Divide and Conquer

Divide and Conquer is a simple game for two players. Much like Gops, the exact composition of each player’s hand is known to both players, and all of the strategy comes from simply playing the right cards at the right time! As in Mate, the only element of luck is the cards the player is initially dealt, and this is canceled out by the players switching hands after playing through them. As a result, the game is one of the rare examples of a card game that is entirely based around strategic play.

Divide and Conquer was invented by Claude Soucie, a Canadian-born game designer with several published board games under his belt. Soucie was a longtime friend of renowned game inventor and author Sid Sackson; the latter published Divide and Conquer in his 1981 compendium Card Games Around the World.

Object of Divide and Conquer

The object of Divide and Conquer is win the majority of the game’s ten matches. A player does not necessarily know what card their opponent will play next, so this more or less involves outwitting the other player.

Setup

Divide and Conquer uses a very small number of cards. Take a deck of Denexa 100% Plastic Playing Cards and extract one queen, and one each of all of the cards 2–10. (Suit doesn’t matter.) These ten cards are all you need to play the game.

Shuffle and deal five cards to each player, exhausting the pack.

Game play

Before beginning play, each player should carefully examine their hand. It is important to realize that the five cards they don’t have are the ones their opponent does have. Furthermore, all of the plays are left face-up on the table. That means that at any given point in time, each player knows the exact cards their opponent holds.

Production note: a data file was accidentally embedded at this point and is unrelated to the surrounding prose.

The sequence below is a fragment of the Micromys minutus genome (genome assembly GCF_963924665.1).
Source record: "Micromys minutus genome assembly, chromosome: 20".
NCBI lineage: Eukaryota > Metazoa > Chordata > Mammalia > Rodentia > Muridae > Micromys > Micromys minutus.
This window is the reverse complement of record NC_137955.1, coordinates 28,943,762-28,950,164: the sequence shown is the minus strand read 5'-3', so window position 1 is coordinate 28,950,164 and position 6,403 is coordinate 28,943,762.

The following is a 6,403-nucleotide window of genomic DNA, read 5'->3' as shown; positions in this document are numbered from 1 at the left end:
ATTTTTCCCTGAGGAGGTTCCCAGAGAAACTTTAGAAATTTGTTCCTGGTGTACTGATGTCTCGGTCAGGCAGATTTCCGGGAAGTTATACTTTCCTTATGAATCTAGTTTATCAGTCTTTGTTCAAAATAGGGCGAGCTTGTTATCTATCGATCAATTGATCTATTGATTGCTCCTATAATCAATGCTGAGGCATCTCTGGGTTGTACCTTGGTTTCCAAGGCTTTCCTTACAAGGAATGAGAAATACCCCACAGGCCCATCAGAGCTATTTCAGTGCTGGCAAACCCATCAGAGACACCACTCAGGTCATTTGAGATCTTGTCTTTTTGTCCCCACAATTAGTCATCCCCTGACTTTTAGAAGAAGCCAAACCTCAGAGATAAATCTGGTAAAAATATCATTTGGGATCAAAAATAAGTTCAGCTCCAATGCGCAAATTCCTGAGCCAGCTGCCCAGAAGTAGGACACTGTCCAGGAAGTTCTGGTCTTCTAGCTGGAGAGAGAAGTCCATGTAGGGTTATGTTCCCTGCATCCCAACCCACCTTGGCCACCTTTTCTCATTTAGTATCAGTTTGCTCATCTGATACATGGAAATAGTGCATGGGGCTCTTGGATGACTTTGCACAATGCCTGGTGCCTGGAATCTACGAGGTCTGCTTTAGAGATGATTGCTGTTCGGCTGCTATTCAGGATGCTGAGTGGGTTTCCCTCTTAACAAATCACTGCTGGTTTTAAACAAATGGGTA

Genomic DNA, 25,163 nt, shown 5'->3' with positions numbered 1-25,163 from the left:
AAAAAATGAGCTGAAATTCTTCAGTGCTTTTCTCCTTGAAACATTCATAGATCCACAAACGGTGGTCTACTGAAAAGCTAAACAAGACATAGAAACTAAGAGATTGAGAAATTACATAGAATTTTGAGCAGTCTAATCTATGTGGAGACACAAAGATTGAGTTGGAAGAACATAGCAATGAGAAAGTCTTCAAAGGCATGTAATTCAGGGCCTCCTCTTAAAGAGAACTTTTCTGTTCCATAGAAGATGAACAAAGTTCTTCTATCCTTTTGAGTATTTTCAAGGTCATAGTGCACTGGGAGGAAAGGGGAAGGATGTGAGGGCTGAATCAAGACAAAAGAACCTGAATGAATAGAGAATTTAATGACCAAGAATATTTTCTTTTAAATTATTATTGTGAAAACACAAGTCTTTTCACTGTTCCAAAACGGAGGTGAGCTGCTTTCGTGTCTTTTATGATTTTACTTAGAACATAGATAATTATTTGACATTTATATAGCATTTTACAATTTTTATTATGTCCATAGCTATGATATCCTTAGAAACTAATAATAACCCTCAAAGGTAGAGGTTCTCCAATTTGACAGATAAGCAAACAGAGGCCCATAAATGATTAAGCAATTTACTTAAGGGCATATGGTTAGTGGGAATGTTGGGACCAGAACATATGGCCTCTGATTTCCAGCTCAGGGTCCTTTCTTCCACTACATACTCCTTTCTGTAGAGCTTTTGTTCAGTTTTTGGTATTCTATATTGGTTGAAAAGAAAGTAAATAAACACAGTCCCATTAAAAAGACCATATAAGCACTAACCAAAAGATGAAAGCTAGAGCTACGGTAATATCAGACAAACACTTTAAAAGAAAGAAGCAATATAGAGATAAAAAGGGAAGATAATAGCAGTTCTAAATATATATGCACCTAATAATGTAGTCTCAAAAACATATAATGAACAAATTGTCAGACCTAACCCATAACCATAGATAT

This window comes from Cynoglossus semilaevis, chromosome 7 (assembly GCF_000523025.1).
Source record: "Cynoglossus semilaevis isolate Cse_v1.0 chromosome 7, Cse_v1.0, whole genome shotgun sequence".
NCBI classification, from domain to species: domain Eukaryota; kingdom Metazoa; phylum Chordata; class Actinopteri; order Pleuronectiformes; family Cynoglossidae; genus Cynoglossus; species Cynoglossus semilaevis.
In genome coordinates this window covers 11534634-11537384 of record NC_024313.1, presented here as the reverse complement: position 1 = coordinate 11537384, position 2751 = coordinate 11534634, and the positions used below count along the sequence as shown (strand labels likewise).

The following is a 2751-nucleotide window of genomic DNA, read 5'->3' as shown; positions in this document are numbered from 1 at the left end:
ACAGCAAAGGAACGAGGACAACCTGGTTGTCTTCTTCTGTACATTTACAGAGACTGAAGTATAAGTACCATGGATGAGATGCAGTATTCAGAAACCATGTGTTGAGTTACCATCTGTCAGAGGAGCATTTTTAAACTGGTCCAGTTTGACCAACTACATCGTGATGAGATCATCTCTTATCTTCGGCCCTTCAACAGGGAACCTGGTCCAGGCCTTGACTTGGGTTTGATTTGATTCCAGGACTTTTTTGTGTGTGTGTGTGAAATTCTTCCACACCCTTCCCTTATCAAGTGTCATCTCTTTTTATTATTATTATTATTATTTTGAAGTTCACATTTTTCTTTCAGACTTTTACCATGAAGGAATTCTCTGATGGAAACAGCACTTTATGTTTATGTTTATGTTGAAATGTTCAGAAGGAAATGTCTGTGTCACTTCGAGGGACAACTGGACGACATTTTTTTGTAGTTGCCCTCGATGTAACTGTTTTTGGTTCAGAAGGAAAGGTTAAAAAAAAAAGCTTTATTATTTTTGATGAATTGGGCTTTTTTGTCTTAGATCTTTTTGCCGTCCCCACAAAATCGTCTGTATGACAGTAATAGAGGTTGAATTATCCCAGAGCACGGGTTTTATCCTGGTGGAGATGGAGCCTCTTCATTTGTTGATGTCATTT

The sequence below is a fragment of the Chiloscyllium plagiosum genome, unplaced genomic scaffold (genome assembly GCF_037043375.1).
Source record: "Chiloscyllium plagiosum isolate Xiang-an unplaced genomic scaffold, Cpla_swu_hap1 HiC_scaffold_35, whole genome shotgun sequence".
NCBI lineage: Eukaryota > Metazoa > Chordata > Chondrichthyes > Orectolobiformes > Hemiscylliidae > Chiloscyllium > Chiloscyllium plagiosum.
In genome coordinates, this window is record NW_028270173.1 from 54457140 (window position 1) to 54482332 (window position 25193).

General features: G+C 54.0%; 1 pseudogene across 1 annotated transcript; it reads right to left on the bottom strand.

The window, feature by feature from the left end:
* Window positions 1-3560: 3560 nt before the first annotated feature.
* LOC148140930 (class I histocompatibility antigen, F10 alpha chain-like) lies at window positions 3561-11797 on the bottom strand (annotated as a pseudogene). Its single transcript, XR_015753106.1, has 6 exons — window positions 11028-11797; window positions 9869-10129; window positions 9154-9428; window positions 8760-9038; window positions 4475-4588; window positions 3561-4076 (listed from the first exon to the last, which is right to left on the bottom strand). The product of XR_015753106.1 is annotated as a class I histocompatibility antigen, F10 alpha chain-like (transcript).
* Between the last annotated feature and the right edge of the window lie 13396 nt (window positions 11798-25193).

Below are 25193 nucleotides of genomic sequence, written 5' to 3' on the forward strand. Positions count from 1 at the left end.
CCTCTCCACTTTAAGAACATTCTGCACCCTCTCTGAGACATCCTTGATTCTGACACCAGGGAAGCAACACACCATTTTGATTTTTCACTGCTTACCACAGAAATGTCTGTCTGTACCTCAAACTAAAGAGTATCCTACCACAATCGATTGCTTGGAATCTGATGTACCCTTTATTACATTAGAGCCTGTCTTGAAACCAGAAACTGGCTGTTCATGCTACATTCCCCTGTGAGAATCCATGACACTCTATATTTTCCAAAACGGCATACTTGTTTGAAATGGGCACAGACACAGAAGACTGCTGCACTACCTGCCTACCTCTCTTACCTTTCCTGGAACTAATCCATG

Each player places one card from their hand face down on the table. When both have done so, the cards are both revealed, and compared to see which is the winner. In most cases, the higher card wins (cards rank in their usual order). However, if the pip value of the lower card divides evenly into the higher card, the low card wins. The queen has a value of twelve for the purposes of division. Also, if the low card has a pip value of exactly one below the high card, the low card wins.

Some examples:

  • 9-5. The 9 wins because it is higher.
  • Q-6. The 6 wins because 12 ÷ 6 = 2.
  • 10-9. The 9 wins because it is one lower than the 10.
  • 9-3. The 3 wins because 9 ÷ 3 = 3.

After the winner of the match is determined, both cards are placed in the middle of the table. The cards should be placed so that the two cards are clearly next to each other, with each card on the same side of the table as the person who played it. The losing card should be turned at right angles to signify its loss. The next match is then played the same way.

After the fifth match, both players will be out of cards. The cards are assembled back into their original hands, and the two hands are then swapped. The players then play five more matches, using the cards their opponent was originally dealt.

Whichever player wins a majority of the matches wins the game. If the players evenly split the matches, the game is a tie.

Variation

For a longer game, use a fourteen-card deck composed of 2–10 of one of the black suits and 2-4-5-6-8 in one of the red suits. The values of the red cards are equal to ten plus the pip value, so the red 2 has a value of twelve, the red 4 is fourteen, etc. Deal seven cards to each player. The best of fourteen matches wins.

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